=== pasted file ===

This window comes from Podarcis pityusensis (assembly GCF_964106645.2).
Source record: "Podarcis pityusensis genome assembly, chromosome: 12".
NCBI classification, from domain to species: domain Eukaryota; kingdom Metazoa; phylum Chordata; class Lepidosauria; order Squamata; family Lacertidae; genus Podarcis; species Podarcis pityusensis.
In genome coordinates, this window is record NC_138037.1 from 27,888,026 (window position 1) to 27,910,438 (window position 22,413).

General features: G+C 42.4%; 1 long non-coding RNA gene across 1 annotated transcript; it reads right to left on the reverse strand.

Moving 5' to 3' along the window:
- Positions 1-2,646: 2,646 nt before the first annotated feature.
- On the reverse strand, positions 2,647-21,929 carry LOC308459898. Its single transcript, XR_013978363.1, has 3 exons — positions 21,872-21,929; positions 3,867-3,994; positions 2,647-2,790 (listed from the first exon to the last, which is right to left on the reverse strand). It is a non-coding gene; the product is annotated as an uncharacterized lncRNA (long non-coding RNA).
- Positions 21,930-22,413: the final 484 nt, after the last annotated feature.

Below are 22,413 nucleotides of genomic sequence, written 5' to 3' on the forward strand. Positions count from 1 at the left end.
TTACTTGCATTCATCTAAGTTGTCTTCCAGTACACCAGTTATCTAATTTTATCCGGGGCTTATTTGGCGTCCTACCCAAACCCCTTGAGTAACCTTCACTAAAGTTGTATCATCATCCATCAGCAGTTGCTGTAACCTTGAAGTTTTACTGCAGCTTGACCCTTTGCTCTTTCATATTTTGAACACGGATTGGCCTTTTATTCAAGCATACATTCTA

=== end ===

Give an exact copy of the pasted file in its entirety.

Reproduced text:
This window comes from Podarcis pityusensis (assembly GCF_964106645.2).
Source record: "Podarcis pityusensis genome assembly, chromosome: 12".
NCBI classification, from domain to species: domain Eukaryota; kingdom Metazoa; phylum Chordata; class Lepidosauria; order Squamata; family Lacertidae; genus Podarcis; species Podarcis pityusensis.
In genome coordinates, this window is record NC_138037.1 from 27,888,026 (window position 1) to 27,910,438 (window position 22,413).

General features: G+C 42.4%; 1 long non-coding RNA gene across 1 annotated transcript; it reads right to left on the reverse strand.

Moving 5' to 3' along the window:
- Positions 1-2,646: 2,646 nt before the first annotated feature.
- On the reverse strand, positions 2,647-21,929 carry LOC308459898. Its single transcript, XR_013978363.1, has 3 exons — positions 21,872-21,929; positions 3,867-3,994; positions 2,647-2,790 (listed from the first exon to the last, which is right to left on the reverse strand). It is a non-coding gene; the product is annotated as an uncharacterized lncRNA (long non-coding RNA).
- Positions 21,930-22,413: the final 484 nt, after the last annotated feature.

Below are 22,413 nucleotides of genomic sequence, written 5' to 3' on the forward strand. Positions count from 1 at the left end.
TTACTTGCATTCATCTAAGTTGTCTTCCAGTACACCAGTTATCTAATTTTATCCGGGGCTTATTTGGCGTCCTACCCAAACCCCTTGAGTAACCTTCACTAAAGTTGTATCATCATCCATCAGCAGTTGCTGTAACCTTGAAGTTTTACTGCAGCTTGACCCTTTGCTCTTTCATATTTTGAACACGGATTGGCCTTTTATTCAAGCATACATTCTA